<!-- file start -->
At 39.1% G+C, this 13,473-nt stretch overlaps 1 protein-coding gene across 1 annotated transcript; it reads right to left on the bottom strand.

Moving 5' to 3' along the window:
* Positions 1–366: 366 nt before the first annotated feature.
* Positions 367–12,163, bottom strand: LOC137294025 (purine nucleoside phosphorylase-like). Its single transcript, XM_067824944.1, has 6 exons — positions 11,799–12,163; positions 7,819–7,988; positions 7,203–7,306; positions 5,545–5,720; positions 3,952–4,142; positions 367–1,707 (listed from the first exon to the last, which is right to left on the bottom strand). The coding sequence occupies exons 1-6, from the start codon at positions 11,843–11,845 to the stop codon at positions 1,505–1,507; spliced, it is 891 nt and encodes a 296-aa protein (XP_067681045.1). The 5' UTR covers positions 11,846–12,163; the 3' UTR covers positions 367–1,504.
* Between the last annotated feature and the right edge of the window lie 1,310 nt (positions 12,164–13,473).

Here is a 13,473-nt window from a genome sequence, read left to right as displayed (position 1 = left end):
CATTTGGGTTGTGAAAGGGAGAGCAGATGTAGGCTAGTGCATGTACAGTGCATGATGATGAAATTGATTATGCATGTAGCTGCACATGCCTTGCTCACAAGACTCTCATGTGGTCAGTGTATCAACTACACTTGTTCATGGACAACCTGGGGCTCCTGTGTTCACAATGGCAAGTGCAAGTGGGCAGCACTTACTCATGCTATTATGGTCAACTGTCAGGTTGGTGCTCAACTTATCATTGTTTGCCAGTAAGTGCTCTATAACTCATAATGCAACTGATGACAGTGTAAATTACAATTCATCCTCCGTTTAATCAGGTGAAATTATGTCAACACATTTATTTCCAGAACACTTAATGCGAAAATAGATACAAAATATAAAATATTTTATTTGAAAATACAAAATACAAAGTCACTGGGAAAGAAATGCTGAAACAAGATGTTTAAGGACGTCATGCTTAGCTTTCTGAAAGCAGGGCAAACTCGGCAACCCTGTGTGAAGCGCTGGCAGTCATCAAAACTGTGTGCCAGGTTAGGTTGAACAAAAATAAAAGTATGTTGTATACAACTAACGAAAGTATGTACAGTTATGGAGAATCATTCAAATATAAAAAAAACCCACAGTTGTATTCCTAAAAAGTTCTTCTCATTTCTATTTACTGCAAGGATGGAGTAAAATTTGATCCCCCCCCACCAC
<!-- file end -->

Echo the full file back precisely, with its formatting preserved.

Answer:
At 39.1% G+C, this 13,473-nt stretch overlaps 1 protein-coding gene across 1 annotated transcript; it reads right to left on the bottom strand.

Moving 5' to 3' along the window:
* Positions 1–366: 366 nt before the first annotated feature.
* Positions 367–12,163, bottom strand: LOC137294025 (purine nucleoside phosphorylase-like). Its single transcript, XM_067824944.1, has 6 exons — positions 11,799–12,163; positions 7,819–7,988; positions 7,203–7,306; positions 5,545–5,720; positions 3,952–4,142; positions 367–1,707 (listed from the first exon to the last, which is right to left on the bottom strand). The coding sequence occupies exons 1-6, from the start codon at positions 11,843–11,845 to the stop codon at positions 1,505–1,507; spliced, it is 891 nt and encodes a 296-aa protein (XP_067681045.1). The 5' UTR covers positions 11,846–12,163; the 3' UTR covers positions 367–1,504.
* Between the last annotated feature and the right edge of the window lie 1,310 nt (positions 12,164–13,473).

Here is a 13,473-nt window from a genome sequence, read left to right as displayed (position 1 = left end):
CATTTGGGTTGTGAAAGGGAGAGCAGATGTAGGCTAGTGCATGTACAGTGCATGATGATGAAATTGATTATGCATGTAGCTGCACATGCCTTGCTCACAAGACTCTCATGTGGTCAGTGTATCAACTACACTTGTTCATGGACAACCTGGGGCTCCTGTGTTCACAATGGCAAGTGCAAGTGGGCAGCACTTACTCATGCTATTATGGTCAACTGTCAGGTTGGTGCTCAACTTATCATTGTTTGCCAGTAAGTGCTCTATAACTCATAATGCAACTGATGACAGTGTAAATTACAATTCATCCTCCGTTTAATCAGGTGAAATTATGTCAACACATTTATTTCCAGAACACTTAATGCGAAAATAGATACAAAATATAAAATATTTTATTTGAAAATACAAAATACAAAGTCACTGGGAAAGAAATGCTGAAACAAGATGTTTAAGGACGTCATGCTTAGCTTTCTGAAAGCAGGGCAAACTCGGCAACCCTGTGTGAAGCGCTGGCAGTCATCAAAACTGTGTGCCAGGTTAGGTTGAACAAAAATAAAAGTATGTTGTATACAACTAACGAAAGTATGTACAGTTATGGAGAATCATTCAAATATAAAAAAAACCCACAGTTGTATTCCTAAAAAGTTCTTCTCATTTCTATTTACTGCAAGGATGGAGTAAAATTTGATCCCCCCCCACCAC